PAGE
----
You’ve likely heard of cat naps, and lazy cats, and sunbathing cats, and snoozing cats. What are normal and healthy cat sleeping behaviors? Should you be worried about your own feline friend? Dr. Jess addresses some of the most common cat sleeping questions below:
How Long Do Cats Normally Sleep?
Just like humans, cats normally sleep for different amounts of time, it depends on the individual. However, there is an average range of normal sleeping hours most cats fall into during a 24 hour day.
Most cats, on average, sleep between 12 and 18 hours per day. Studies have shown us that the older a cat gets, the more sleep they tend to want and need [source].
A sleeping kitten can snooze for up to 20-22 hours per day.
That being said, it is highly unlikely that your cat will snooze for that long in one large chunk.
It is much more of a probability that your furry friend will take a couple hours long snoozes here and there.
So why is that?
Why Do Cats Sleep So Much?
Cats seem to sleep a lot to us. As humans, we are considered diurnal – we are awake and most active, naturally, during the day.
But cats are a little bit different than us here.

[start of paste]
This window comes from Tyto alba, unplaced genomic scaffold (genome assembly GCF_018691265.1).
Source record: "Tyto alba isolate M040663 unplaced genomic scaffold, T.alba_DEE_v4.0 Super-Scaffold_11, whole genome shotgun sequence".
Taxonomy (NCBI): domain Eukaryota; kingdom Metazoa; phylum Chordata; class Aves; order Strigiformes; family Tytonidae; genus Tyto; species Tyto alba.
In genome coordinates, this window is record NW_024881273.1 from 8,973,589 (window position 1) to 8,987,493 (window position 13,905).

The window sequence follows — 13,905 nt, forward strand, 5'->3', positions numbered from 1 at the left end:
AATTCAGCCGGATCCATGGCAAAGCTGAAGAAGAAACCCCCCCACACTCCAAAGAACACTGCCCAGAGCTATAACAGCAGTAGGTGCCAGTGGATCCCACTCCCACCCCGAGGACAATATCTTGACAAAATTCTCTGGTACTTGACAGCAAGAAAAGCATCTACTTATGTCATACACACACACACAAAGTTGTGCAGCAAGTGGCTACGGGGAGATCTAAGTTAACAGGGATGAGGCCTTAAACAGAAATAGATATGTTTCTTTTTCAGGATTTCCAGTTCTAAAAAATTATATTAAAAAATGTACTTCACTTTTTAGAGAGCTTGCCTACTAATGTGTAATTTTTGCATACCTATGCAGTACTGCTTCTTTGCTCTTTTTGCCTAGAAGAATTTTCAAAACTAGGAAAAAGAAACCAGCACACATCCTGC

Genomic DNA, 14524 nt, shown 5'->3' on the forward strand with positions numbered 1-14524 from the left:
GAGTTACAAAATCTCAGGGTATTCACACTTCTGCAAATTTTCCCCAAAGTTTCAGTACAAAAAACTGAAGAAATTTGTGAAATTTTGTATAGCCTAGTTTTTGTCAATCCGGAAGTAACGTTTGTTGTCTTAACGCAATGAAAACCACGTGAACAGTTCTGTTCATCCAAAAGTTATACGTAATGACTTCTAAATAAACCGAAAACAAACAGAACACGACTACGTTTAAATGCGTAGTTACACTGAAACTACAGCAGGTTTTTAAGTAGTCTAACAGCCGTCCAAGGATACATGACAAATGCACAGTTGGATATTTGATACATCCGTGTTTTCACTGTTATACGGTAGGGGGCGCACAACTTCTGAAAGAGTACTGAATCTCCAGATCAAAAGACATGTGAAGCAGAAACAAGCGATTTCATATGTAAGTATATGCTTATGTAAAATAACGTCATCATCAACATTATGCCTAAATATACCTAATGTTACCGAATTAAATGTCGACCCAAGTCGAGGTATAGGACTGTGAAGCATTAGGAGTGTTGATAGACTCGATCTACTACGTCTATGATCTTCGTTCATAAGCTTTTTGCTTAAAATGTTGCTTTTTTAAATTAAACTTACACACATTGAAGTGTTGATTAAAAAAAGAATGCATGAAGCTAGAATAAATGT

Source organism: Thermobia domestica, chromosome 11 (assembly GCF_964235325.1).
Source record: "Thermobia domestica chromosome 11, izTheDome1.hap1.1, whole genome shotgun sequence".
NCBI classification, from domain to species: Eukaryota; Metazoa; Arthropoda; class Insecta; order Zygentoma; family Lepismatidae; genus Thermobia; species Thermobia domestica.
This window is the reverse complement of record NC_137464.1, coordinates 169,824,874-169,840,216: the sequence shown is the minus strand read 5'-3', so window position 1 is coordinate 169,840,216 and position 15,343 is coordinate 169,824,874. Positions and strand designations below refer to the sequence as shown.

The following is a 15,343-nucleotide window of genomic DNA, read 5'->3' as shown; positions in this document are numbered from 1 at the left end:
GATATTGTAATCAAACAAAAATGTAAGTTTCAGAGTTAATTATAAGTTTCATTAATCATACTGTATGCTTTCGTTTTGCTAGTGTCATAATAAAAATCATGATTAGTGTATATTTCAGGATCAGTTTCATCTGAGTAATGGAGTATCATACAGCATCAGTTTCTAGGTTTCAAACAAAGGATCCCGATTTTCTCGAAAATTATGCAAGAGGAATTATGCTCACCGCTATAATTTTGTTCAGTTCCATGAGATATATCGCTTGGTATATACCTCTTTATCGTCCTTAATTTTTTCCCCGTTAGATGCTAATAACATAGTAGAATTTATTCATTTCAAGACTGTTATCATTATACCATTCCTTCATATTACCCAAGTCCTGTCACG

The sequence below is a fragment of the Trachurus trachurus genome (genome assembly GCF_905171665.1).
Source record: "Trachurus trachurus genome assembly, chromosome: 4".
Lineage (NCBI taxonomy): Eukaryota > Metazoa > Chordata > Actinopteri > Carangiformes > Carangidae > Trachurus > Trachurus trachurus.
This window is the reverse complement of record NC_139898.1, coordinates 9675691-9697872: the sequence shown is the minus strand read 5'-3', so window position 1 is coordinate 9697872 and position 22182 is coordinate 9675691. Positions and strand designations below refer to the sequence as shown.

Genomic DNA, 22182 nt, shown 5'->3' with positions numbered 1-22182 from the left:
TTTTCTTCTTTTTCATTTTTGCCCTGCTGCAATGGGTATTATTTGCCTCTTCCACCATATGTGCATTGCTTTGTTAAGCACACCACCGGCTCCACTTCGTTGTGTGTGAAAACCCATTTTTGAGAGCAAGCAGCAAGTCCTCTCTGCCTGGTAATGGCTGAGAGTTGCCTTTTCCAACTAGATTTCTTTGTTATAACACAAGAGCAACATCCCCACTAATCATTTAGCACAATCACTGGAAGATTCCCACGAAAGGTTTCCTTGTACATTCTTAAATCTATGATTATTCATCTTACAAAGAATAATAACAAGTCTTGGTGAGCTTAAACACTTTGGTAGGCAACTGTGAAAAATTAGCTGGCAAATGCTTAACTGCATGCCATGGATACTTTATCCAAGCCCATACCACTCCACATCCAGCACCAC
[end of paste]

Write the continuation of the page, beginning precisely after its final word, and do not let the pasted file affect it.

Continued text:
Cats are considered crepuscular. This means that they are awake and most active at dawn and dusk.
Many other animals, such as the rabbit, the hamster, and the chinchilla, are also considered to be crepuscular in nature. So cats aren’t the only odd-balls here!
Is My Cat Actually Sleeping?
It may be sometimes hard to tell if your cat is actually sleeping or not.
Their limbs may move as if they are dreaming of chasing something. They may make noises as if calling to someone.
But these things may all occur while your furry feline friend is completely asleep, and most likely pretty deeply asleep.
What is a Catnap?
A catnap is a term that many people use to describe a generalized nap session held during the day, typically a shorter-term nap. A 20 – 30 minute catnap can have many benefits, including potentially reliving drowsiness!
Why Do Cats Sleep Next To You or On You?
Your cat really likes the human that they have bonded with.
Whether it is the person who feeds them, who gives them attention and pets, them, or who makes them feel the safest, your cat will likely want to curl up next to the warm body that they have a connection with the most. Congrats! They feel safe with you!
Many times, you can observe Fluffy at the foot of your bed, while other times, they like to wrap themselves up on your pillow, around your head.
Still, other cats are more of a lap cat, and like to cuddle you while you are sitting upright in a chair or on the couch.
While other cats, are more independently-willed, and just like a hnd or arm next to them while they snooze – any more than that would be too much for them.
Are There Common Cat Sleeping Positions?
There are some more common sleeping positions for cats.
Your feline friend may tend to sleep more consistently in a few of these positions, depending on their preference, just like how humans have a preference in if they sleep on their back or their sides.
Curled up in a Ball:
This position helps the cat in more than one way.